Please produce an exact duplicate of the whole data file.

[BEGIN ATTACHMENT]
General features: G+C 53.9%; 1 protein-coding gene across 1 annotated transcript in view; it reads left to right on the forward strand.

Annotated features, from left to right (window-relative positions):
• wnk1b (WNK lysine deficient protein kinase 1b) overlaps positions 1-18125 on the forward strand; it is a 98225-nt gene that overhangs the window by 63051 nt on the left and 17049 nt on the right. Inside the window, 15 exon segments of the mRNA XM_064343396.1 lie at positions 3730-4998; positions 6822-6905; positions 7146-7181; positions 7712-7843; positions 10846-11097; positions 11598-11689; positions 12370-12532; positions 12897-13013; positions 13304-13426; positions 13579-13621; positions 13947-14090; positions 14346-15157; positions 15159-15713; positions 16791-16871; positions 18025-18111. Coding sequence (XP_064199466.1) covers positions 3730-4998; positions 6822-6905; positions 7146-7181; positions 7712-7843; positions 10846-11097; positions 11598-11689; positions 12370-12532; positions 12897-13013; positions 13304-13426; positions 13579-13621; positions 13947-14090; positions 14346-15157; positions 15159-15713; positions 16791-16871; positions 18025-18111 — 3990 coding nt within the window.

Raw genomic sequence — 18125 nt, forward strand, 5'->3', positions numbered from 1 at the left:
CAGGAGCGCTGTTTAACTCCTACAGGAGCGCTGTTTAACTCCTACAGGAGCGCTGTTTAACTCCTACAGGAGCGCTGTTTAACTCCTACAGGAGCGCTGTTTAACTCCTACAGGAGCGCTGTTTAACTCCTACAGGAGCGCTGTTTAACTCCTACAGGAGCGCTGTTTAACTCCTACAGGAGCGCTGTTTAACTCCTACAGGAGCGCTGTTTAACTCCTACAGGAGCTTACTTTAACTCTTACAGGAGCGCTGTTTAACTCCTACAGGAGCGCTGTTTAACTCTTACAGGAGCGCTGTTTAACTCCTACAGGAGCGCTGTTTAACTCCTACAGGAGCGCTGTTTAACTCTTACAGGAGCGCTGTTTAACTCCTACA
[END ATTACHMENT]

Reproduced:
General features: G+C 53.9%; 1 protein-coding gene across 1 annotated transcript in view; it reads left to right on the forward strand.

Annotated features, from left to right (window-relative positions):
• wnk1b (WNK lysine deficient protein kinase 1b) overlaps positions 1-18125 on the forward strand; it is a 98225-nt gene that overhangs the window by 63051 nt on the left and 17049 nt on the right. Inside the window, 15 exon segments of the mRNA XM_064343396.1 lie at positions 3730-4998; positions 6822-6905; positions 7146-7181; positions 7712-7843; positions 10846-11097; positions 11598-11689; positions 12370-12532; positions 12897-13013; positions 13304-13426; positions 13579-13621; positions 13947-14090; positions 14346-15157; positions 15159-15713; positions 16791-16871; positions 18025-18111. Coding sequence (XP_064199466.1) covers positions 3730-4998; positions 6822-6905; positions 7146-7181; positions 7712-7843; positions 10846-11097; positions 11598-11689; positions 12370-12532; positions 12897-13013; positions 13304-13426; positions 13579-13621; positions 13947-14090; positions 14346-15157; positions 15159-15713; positions 16791-16871; positions 18025-18111 — 3990 coding nt within the window.

Raw genomic sequence — 18125 nt, forward strand, 5'->3', positions numbered from 1 at the left:
CAGGAGCGCTGTTTAACTCCTACAGGAGCGCTGTTTAACTCCTACAGGAGCGCTGTTTAACTCCTACAGGAGCGCTGTTTAACTCCTACAGGAGCGCTGTTTAACTCCTACAGGAGCGCTGTTTAACTCCTACAGGAGCGCTGTTTAACTCCTACAGGAGCGCTGTTTAACTCCTACAGGAGCGCTGTTTAACTCCTACAGGAGCGCTGTTTAACTCCTACAGGAGCTTACTTTAACTCTTACAGGAGCGCTGTTTAACTCCTACAGGAGCGCTGTTTAACTCTTACAGGAGCGCTGTTTAACTCCTACAGGAGCGCTGTTTAACTCCTACAGGAGCGCTGTTTAACTCTTACAGGAGCGCTGTTTAACTCCTACA